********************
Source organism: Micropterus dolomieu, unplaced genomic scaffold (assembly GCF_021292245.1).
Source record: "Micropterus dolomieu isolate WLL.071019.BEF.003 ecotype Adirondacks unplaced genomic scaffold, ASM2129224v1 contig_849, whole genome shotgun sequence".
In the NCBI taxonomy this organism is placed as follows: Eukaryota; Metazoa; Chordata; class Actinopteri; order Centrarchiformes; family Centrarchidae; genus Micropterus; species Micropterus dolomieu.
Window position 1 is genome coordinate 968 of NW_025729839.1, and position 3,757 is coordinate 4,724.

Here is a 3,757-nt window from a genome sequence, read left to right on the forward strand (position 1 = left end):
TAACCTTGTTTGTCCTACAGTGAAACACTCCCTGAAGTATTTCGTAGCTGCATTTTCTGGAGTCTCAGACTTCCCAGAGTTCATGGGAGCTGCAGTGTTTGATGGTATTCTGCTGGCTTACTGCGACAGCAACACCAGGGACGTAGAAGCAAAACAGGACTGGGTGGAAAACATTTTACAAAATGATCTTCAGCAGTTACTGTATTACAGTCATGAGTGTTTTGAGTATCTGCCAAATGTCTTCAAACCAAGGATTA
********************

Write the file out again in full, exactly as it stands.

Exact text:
Source organism: Micropterus dolomieu, unplaced genomic scaffold (assembly GCF_021292245.1).
Source record: "Micropterus dolomieu isolate WLL.071019.BEF.003 ecotype Adirondacks unplaced genomic scaffold, ASM2129224v1 contig_849, whole genome shotgun sequence".
In the NCBI taxonomy this organism is placed as follows: Eukaryota; Metazoa; Chordata; class Actinopteri; order Centrarchiformes; family Centrarchidae; genus Micropterus; species Micropterus dolomieu.
Window position 1 is genome coordinate 968 of NW_025729839.1, and position 3,757 is coordinate 4,724.

Here is a 3,757-nt window from a genome sequence, read left to right on the forward strand (position 1 = left end):
TAACCTTGTTTGTCCTACAGTGAAACACTCCCTGAAGTATTTCGTAGCTGCATTTTCTGGAGTCTCAGACTTCCCAGAGTTCATGGGAGCTGCAGTGTTTGATGGTATTCTGCTGGCTTACTGCGACAGCAACACCAGGGACGTAGAAGCAAAACAGGACTGGGTGGAAAACATTTTACAAAATGATCTTCAGCAGTTACTGTATTACAGTCATGAGTGTTTTGAGTATCTGCCAAATGTCTTCAAACCAAGGATTA